Unlike David Sears {Letters, Dec. 18} I'm happy that Howard Denis is my state senator and support his reasoned criticism of the Linowes Commission report.

But even the estimable Sen. Denis missed the fundamental flaw in the Linowes study: Before inventing more innovative ways to tax us, it should first have determined how to cut the fat from the state's budget.

Amid the wailing over cutbacks in the state's swollen bureaucracy, no one seems to have noticed that the Schaefer administration has added 8,700 employees during the past six years and was planning to hire another 2,200 this year.

And, before deciding how much Montgomery County should give to allegedly poorer jurisdictions, it first should have determined what the latter are doing for themselves.

For example, Garrett County, one of the intended recipients of our largess, has reduced its property tax in each of the past 10 years. Meantime, property taxes in Montgomery rose 10 percent per year between 1984 and 1990 to finance -- what else? -- pay and benefit hikes averaging 10 percent per year for an additional 5,000 employees in four county agencies.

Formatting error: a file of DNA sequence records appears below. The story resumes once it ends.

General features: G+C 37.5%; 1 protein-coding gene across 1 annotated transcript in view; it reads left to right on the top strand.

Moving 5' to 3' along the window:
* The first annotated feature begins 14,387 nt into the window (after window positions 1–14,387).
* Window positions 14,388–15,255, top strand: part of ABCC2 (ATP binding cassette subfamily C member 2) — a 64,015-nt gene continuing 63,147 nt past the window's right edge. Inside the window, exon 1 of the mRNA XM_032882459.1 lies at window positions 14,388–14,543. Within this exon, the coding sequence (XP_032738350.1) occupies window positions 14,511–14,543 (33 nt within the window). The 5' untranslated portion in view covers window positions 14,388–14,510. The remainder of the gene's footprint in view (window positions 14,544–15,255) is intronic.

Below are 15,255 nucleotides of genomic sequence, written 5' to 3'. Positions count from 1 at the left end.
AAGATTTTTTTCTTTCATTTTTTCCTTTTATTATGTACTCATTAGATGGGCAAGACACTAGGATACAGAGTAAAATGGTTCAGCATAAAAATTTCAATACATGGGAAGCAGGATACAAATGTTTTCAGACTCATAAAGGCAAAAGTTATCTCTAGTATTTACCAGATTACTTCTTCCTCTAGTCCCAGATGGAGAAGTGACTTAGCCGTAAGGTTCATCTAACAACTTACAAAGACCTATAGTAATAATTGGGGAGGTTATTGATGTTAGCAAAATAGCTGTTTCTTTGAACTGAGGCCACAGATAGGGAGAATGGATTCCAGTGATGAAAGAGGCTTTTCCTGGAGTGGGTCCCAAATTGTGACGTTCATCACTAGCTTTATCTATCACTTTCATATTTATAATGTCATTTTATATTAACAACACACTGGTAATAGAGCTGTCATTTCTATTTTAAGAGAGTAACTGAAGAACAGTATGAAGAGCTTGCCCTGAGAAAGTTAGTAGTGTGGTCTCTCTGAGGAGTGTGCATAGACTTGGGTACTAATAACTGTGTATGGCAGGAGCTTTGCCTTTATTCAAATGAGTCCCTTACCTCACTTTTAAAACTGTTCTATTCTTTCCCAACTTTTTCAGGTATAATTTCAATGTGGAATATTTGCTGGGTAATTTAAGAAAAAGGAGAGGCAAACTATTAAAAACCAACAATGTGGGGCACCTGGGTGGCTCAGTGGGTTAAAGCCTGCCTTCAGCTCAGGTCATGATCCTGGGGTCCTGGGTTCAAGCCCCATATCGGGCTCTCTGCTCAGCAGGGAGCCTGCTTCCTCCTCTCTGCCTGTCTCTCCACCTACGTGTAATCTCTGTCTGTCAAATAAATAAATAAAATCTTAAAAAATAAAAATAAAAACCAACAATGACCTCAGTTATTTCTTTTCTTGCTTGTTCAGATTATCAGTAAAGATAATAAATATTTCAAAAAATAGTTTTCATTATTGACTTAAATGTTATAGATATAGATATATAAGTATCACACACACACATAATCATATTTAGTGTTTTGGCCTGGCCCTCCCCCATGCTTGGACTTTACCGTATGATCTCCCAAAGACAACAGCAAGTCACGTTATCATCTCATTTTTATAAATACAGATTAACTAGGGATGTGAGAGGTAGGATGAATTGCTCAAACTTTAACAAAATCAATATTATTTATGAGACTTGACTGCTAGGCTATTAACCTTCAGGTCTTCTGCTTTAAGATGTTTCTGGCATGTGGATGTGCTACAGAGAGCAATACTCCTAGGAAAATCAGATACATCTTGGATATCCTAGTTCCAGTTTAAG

Before embroidering the myth of Montgomery County's wealth, Mr. Sears should look at the facts. Only 6 percent of our county taxpayers report incomes of $100,000 or more to the state, and a drop-off of $43 million in income tax payments by the 2 percent making over $200,000 a year has created a budget crisis.

Thirty percent of our taxpayers report incomes between $10,000 and $30,000 and only 19 percent between $30,000 and $50,000. The middle-income class is beginning to leave Montgomery County. A $100 million deficit looms, and county employees are demanding another round of hyperinflationary pay raises.

We have to fix our own financial jalopy -- which has turned out to be a Chevy instead of a Mercedes -- before we can even think about giving spare parts to others. ROBERT DENNY Chairman Fairness In Taxation Bethesda